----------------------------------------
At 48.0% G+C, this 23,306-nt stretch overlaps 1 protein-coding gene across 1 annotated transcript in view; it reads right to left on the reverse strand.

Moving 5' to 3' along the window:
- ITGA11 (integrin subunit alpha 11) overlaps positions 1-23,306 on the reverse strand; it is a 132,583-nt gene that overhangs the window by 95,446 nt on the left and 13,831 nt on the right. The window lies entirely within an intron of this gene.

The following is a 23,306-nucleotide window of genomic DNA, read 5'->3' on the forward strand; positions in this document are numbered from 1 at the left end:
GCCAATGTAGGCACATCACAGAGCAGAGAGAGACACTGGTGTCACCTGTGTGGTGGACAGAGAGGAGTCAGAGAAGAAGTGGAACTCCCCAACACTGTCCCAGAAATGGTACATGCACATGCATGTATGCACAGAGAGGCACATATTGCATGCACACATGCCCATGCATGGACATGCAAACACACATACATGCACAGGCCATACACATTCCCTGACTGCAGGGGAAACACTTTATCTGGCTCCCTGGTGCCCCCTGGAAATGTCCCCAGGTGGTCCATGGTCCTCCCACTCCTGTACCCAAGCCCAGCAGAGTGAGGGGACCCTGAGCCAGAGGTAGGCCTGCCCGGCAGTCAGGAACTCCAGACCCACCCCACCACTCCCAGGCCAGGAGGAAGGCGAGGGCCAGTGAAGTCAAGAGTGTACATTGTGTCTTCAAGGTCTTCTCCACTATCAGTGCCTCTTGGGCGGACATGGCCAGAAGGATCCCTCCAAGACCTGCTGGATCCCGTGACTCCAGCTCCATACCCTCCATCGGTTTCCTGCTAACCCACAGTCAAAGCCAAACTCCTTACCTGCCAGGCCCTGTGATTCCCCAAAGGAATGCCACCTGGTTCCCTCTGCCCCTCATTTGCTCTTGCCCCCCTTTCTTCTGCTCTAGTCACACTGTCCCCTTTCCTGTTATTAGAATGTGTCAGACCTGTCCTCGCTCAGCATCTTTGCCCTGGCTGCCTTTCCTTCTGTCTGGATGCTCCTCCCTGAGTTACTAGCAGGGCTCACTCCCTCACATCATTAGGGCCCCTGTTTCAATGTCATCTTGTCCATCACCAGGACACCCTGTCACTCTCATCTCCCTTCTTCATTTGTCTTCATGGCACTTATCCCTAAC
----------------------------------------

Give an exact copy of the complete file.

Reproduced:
At 48.0% G+C, this 23,306-nt stretch overlaps 1 protein-coding gene across 1 annotated transcript in view; it reads right to left on the reverse strand.

Moving 5' to 3' along the window:
- ITGA11 (integrin subunit alpha 11) overlaps positions 1-23,306 on the reverse strand; it is a 132,583-nt gene that overhangs the window by 95,446 nt on the left and 13,831 nt on the right. The window lies entirely within an intron of this gene.

The following is a 23,306-nucleotide window of genomic DNA, read 5'->3' on the forward strand; positions in this document are numbered from 1 at the left end:
GCCAATGTAGGCACATCACAGAGCAGAGAGAGACACTGGTGTCACCTGTGTGGTGGACAGAGAGGAGTCAGAGAAGAAGTGGAACTCCCCAACACTGTCCCAGAAATGGTACATGCACATGCATGTATGCACAGAGAGGCACATATTGCATGCACACATGCCCATGCATGGACATGCAAACACACATACATGCACAGGCCATACACATTCCCTGACTGCAGGGGAAACACTTTATCTGGCTCCCTGGTGCCCCCTGGAAATGTCCCCAGGTGGTCCATGGTCCTCCCACTCCTGTACCCAAGCCCAGCAGAGTGAGGGGACCCTGAGCCAGAGGTAGGCCTGCCCGGCAGTCAGGAACTCCAGACCCACCCCACCACTCCCAGGCCAGGAGGAAGGCGAGGGCCAGTGAAGTCAAGAGTGTACATTGTGTCTTCAAGGTCTTCTCCACTATCAGTGCCTCTTGGGCGGACATGGCCAGAAGGATCCCTCCAAGACCTGCTGGATCCCGTGACTCCAGCTCCATACCCTCCATCGGTTTCCTGCTAACCCACAGTCAAAGCCAAACTCCTTACCTGCCAGGCCCTGTGATTCCCCAAAGGAATGCCACCTGGTTCCCTCTGCCCCTCATTTGCTCTTGCCCCCCTTTCTTCTGCTCTAGTCACACTGTCCCCTTTCCTGTTATTAGAATGTGTCAGACCTGTCCTCGCTCAGCATCTTTGCCCTGGCTGCCTTTCCTTCTGTCTGGATGCTCCTCCCTGAGTTACTAGCAGGGCTCACTCCCTCACATCATTAGGGCCCCTGTTTCAATGTCATCTTGTCCATCACCAGGACACCCTGTCACTCTCATCTCCCTTCTTCATTTGTCTTCATGGCACTTATCCCTAAC